If you’re a long time reader, you’ll remember that early last year I did a series called “Kendra’s Weekly Tips”. I really enjoyed writing them and all of you seemed to enjoy them as well! I thought I would start back up a “tips” series but post monthly this time and a bit more focused on different topics instead of random tips each week like before.
1- Take a step back. Or forward. Or sideways.
When you’re shooting something, say a still life for example, capture the image you had intended and then take a step to the left, or the right or zoom your lens in or out, move the camera up higher, or lower than the object. Get a different angle, try a different position. You never know, it might make an even more powerful image than you had original imagined.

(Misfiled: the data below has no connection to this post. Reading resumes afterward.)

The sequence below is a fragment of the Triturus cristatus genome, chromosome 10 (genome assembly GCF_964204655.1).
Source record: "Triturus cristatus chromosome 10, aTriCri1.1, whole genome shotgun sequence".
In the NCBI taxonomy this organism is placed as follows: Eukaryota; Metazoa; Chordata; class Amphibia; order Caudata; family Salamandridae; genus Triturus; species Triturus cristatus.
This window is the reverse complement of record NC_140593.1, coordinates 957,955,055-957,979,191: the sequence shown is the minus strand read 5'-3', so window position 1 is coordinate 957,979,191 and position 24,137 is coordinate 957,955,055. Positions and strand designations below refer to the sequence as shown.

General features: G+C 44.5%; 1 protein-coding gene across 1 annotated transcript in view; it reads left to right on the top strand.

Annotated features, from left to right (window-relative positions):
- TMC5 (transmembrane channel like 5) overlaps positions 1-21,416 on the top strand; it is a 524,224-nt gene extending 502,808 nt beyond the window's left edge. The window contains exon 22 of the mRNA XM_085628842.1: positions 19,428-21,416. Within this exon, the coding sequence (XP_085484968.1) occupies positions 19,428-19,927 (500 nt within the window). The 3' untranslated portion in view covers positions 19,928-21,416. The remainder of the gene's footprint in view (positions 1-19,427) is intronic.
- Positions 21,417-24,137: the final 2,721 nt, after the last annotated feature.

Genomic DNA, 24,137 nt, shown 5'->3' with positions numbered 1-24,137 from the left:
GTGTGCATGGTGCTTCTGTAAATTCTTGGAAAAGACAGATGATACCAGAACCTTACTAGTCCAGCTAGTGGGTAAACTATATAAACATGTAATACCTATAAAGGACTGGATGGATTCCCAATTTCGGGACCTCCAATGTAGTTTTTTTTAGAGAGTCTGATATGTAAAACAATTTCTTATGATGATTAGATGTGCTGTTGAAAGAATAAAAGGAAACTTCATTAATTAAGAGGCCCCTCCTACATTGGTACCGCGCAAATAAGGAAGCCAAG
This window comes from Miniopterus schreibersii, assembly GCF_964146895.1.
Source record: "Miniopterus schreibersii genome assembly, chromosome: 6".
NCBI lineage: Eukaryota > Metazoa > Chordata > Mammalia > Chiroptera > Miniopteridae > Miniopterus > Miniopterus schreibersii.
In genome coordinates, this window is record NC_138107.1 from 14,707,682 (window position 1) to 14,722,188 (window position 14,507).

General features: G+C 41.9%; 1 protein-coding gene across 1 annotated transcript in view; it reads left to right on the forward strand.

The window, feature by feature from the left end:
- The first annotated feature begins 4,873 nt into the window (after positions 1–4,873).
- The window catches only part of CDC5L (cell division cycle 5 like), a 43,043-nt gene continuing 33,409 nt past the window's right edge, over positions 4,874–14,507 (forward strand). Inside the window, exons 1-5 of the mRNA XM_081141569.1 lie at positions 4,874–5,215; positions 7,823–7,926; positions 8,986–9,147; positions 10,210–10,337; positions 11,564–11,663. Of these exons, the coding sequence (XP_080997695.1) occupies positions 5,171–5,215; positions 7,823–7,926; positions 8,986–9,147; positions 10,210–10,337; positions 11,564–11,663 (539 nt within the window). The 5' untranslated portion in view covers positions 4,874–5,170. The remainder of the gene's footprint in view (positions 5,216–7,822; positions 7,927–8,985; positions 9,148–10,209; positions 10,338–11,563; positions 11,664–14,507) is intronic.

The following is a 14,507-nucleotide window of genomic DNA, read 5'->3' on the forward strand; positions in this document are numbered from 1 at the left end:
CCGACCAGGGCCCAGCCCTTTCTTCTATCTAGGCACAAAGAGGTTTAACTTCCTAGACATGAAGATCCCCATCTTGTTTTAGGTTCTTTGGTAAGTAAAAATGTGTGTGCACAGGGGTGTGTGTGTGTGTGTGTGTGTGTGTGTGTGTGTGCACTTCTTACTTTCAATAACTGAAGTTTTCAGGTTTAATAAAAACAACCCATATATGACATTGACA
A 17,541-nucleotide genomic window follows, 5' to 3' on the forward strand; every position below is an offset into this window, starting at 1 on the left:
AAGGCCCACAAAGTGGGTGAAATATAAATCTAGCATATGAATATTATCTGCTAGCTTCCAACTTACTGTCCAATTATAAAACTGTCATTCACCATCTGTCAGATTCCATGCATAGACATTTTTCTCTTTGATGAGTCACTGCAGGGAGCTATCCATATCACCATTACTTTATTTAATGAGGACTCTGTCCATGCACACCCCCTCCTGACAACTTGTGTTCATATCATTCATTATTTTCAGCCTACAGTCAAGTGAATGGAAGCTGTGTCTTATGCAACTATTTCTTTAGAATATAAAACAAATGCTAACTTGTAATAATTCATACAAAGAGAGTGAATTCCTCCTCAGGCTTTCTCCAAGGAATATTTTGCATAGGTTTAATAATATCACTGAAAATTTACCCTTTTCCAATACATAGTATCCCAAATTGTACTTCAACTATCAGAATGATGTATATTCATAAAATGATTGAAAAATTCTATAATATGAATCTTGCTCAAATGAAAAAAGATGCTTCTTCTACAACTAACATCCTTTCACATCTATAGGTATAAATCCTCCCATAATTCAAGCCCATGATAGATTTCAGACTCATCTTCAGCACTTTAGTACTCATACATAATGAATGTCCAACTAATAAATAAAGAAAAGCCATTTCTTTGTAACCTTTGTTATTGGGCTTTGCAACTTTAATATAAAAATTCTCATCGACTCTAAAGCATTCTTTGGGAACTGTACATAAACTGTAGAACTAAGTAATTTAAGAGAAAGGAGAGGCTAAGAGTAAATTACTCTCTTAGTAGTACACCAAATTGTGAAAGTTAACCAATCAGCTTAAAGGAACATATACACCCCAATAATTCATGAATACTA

2- Look through your ‘portfolio’.
You might not have an official portfolio yet, but you have flickr or a similar photo site or at least your files, maybe once a year or every 6 months, take some time to peruse through it. First, look for trends, it could be the start of your personal style. You might realize you always take the same kind of image (for example, I’ve noticed that the majority of images I take for my project 366 are close ups) or maybe your content as well as editing style and visuals are different with almost every shoot. Maybe you want to challenge yourself to work in a different way or make a project out of something (I take a lot of images of windows and have been thinking about making a series.)